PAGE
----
I don’t trade very often at all, probably no more than a few times a week. I’m more of a large position size trader. If I see a trade I really like I will often back myself and go in pretty hard.
What are your average hold times for positions?
Anywhere form a couple of days to a couple of weeks, if I get onto a nice trend it might be a couple of months. Most of the time no more than a week, but I certainly like to let things run their course, I’m more of a set and forget kind of trader where I’ll place the trade and walk away from it and let the risk reward scenario come off, so it’s either a stop out or the reward / target is hit and usually that’s anywhere from 2 to 1 or 5 to 1.
Do you have a profit target you try to hit every week, month or year?
No, I don’t because I don’t believe that is a realistic thing to do, the market is going to produce XYZ number of trades and your risk reward is always a random outcome on every trade and you never know exactly what you’re doing to get. So, you can’t force a profit target into a monthly or weekly period, you just work with the market as things unfold, you take the good trades and the bad trades and add them up at the end of every month.
Take us though your daily routine from start to finish.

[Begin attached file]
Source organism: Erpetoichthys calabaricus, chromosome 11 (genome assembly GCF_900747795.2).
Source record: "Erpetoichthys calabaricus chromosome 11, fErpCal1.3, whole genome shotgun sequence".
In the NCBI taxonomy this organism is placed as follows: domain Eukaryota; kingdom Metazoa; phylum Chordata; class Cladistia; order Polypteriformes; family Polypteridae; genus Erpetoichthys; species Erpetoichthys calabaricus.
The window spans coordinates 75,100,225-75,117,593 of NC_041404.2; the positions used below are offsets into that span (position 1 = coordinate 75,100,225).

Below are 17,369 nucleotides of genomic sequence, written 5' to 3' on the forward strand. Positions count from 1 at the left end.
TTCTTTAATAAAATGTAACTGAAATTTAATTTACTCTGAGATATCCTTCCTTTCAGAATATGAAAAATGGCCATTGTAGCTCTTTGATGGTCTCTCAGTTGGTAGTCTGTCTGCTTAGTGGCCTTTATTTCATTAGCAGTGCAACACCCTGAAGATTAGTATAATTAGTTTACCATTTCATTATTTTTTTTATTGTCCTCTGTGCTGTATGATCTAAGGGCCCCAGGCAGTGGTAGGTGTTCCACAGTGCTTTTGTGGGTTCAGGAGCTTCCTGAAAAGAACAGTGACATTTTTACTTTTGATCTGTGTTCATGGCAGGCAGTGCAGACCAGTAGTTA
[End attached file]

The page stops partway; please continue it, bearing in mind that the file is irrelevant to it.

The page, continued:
I get up [in the morning] like every other person, but the difference with me is that when I go over the charts in the morning while having breakfast, it’s around the New York close, which fortunately for me since I’m in Australia is my morning. I’ll just look for any obvious price action setups, draw my key levels on the charts, workout what’s happened overnight and see if anything has changed and if there’s something decent setting up then ill place my orders in the market pretty much right there and then, whether it’s an instant entry or a limit order which is a pending order. Then I usually come back in the late afternoon to see where we are at heading into the London open and then I might check the trades again before bed. But, honestly when you’re trading the daily charts you don’t have to look at the charts too much, I guess I’ve got more of a relaxed lifestyle trading that higher time frame, the daily charts.
How has your approach to the markets changed and improved throughout your career?
When I first started, I was trading shares and I had very little success, for the first few years trading options and shares, just things that a lot of newbies get into. I just had the wrong markets and the wrong time frames. You know, I change products and I’ve changed my time horizon for trading, I’ve moved away from intra-day short-term trading to daily chart trading and I’ve changed markets from shares
Short answer; I used to trade stocks, shares and options on intra-day charts, but I’ve moved onto Forex on daily charts, so different time frames and different products and I’ve slowed things way down in my head.